The rise of Virginia to national political prominence has been a long time coming. Well before the centrist Tim Kaine was given the nod to become Hillary Clinton’s vice president, Virginia Democrats had been busy spearheading the abandonment of anything resembling a New Deal, Great society commitment to social democracy. Not that this commitment ran terribly deep in a state known for Massive Resistance to racial integration and a tradition of genteel racism. Yet in the 1970s, people like Lieutenant Governor Henry Howell began to champion organized labor and the disadvantaged in the 1970s. At the same time, governors Chuck Robb and his successor, Gerald Baliles used increased revenue from economic growth to fund transportation and education improvements.
Even so, the Virginia Democrats paved the way for moving the national party toward a centrist, fiscally-conservative, anti-labor agenda. They did so in large part to capture the massive influx of white, middle-class voters into Northern Virginia. The state’s population grew by more than 500,000 in the 1980s as out-of-state migrants flooded into the suburbs of Northern Virginia and the southeast. Flooding into Fairfax, Loudon, and Alexandria, they displaced rural Virginia and Richmond as the balance of political power in the state.
Above all, they brought with them an attachment to fiscal conservatism and limited government. Admittedly this new middle class repudiated the state’s racist past. They were socially liberal, tolerant of abortion, women’s rights, and sexual freedom. Suburban voters rejected the moral absolutism of the Christian Right. Instead, they embraced what political commentator Frank Atkinson described as a “libertarian brand of conservatism” based on minimal taxes and a pro-business legislation. They were fiscal conservatives who tolerated racial diversity and sexual choice but embraced privatized forms of leisure over sense of democratic citizenship. In fact, as Atkinson argued in The Dynamic Dominion: Realignment and the Rise of Virginia’s Republican Party Since 1945, the party’s rejection of spending programs that benefited the non-suburban, non-white poor erased by ideological boundaries between Democrats and Republicans, providing the Democrats the opportunity to dominate the political landscape in the 1980s.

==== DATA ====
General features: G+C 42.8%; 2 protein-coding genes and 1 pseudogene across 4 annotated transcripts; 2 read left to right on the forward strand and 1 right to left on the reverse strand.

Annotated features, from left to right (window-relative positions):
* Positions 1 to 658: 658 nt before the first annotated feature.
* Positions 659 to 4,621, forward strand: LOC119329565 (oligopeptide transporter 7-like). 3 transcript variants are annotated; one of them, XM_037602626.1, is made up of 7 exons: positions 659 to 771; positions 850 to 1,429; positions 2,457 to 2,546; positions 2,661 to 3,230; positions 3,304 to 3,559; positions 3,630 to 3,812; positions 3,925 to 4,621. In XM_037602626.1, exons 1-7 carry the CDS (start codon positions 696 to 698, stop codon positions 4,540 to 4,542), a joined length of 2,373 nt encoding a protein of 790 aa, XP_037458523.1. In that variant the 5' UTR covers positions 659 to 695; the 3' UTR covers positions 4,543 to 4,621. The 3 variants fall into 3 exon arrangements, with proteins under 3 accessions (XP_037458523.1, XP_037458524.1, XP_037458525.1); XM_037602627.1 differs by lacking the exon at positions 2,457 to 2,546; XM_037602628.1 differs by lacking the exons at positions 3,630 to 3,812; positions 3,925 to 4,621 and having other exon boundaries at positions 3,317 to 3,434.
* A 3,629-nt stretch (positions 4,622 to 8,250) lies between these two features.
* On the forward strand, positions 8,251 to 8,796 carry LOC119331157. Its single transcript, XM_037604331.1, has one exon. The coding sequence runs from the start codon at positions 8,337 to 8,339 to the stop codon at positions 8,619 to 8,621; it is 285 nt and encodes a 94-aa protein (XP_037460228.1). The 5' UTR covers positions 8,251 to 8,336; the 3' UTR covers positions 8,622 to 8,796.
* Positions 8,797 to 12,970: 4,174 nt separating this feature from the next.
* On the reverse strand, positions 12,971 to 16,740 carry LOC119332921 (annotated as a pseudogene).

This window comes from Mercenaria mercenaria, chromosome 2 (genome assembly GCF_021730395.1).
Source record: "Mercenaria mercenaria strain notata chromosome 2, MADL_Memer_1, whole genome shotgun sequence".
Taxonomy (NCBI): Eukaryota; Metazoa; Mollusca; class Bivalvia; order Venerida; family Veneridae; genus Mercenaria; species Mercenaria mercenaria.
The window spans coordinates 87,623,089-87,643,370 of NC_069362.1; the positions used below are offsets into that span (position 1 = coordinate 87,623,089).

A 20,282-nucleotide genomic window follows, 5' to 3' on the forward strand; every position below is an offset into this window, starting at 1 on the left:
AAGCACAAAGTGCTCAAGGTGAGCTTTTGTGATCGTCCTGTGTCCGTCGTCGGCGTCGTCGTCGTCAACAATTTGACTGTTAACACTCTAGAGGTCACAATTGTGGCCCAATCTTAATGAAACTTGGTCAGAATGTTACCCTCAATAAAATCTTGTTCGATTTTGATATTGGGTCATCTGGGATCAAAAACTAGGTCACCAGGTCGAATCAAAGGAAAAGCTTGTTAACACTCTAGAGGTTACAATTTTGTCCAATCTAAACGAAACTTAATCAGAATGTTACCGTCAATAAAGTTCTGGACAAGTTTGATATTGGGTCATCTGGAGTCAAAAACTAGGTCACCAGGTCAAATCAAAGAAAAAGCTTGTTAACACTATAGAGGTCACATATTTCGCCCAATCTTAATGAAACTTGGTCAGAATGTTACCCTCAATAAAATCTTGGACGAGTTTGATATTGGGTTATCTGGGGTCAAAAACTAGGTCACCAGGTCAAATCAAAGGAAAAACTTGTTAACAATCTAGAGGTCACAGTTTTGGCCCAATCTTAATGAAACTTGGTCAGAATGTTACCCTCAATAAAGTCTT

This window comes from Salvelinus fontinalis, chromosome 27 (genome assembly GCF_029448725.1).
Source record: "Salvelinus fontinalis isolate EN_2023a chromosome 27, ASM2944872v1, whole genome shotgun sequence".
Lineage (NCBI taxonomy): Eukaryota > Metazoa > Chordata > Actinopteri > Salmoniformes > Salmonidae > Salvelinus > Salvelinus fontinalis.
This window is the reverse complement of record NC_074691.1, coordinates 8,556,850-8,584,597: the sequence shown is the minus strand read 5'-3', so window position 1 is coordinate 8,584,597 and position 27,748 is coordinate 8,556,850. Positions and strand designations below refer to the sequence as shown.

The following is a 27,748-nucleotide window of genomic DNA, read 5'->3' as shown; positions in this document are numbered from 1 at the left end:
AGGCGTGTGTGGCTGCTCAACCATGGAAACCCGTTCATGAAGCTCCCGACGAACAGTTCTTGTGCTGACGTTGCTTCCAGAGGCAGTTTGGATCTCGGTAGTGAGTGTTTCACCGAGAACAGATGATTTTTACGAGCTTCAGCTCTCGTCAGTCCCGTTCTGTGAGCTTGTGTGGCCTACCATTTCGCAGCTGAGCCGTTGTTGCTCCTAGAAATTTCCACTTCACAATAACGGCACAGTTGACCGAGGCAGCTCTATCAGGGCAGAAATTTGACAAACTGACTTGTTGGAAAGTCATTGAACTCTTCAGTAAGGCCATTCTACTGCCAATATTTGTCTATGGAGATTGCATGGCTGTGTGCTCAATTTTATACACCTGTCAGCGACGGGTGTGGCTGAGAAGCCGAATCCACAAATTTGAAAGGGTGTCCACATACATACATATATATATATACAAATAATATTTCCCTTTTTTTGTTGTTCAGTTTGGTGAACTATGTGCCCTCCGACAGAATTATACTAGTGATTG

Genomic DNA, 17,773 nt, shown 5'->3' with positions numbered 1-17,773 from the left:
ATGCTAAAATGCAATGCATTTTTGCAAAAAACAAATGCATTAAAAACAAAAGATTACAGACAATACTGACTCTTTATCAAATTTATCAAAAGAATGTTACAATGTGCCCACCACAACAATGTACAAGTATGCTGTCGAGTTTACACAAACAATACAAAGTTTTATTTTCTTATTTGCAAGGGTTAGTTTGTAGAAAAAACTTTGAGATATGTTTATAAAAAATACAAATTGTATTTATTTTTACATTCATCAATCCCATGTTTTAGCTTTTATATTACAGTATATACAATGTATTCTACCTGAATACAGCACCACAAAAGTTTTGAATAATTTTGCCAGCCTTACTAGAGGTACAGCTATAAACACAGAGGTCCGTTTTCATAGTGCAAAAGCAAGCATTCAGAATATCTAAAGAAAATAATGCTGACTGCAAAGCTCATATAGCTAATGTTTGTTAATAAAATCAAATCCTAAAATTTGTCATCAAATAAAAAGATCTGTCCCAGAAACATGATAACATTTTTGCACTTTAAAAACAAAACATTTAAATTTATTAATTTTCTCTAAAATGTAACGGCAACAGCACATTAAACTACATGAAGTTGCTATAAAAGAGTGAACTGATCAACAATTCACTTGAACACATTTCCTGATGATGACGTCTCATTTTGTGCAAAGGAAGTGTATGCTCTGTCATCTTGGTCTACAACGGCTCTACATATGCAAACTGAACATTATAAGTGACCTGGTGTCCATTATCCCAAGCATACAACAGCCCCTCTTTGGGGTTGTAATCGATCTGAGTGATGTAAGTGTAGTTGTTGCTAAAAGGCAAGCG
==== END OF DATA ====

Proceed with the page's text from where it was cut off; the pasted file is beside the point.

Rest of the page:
By positioning themselves as racial progressives, they appealed to suburban voters who imagined themselves enlightened on civil rights. By rejecting social reform and distancing themselves from organized labor, Virginia Democrats embraced the business-first agenda that the Republicans perfected at the national level. Class now united more than racial liberalism divided. In fact, the same Virginians who kept the Democrats in power at the state level voted for Reagan at the national level. For them, Reagan’s hostility to the welfare state and commitment to business profitability over social investment paralleled the Democratic agenda at the state level. With candidates like the pro-labor Walter Mondale and pro-racial equality Jesse Jackson bidding for nomination, the national Democrats appeared far too liberal for Virginia voters.
The change in tone was clearly evident in the governorship of Douglas Wilder. An African American who became Lieutenant Governor in 1985, Wilder symbolized the party’s synthesis of social liberalism and the business agenda. When Governor Gerald L. Baliles proposed a half-cent increase in the state sales tax, Wilder was careful to distance himself from it. He invoked the symbolism of racial justice—adopting the slogan “Let’s Make History” to underline the significance of electing an African American to the position of Lieutenant Governor—but championed conservative causes once in office. Low-taxes and toughness on crime trumped eradicating inner-city poverty.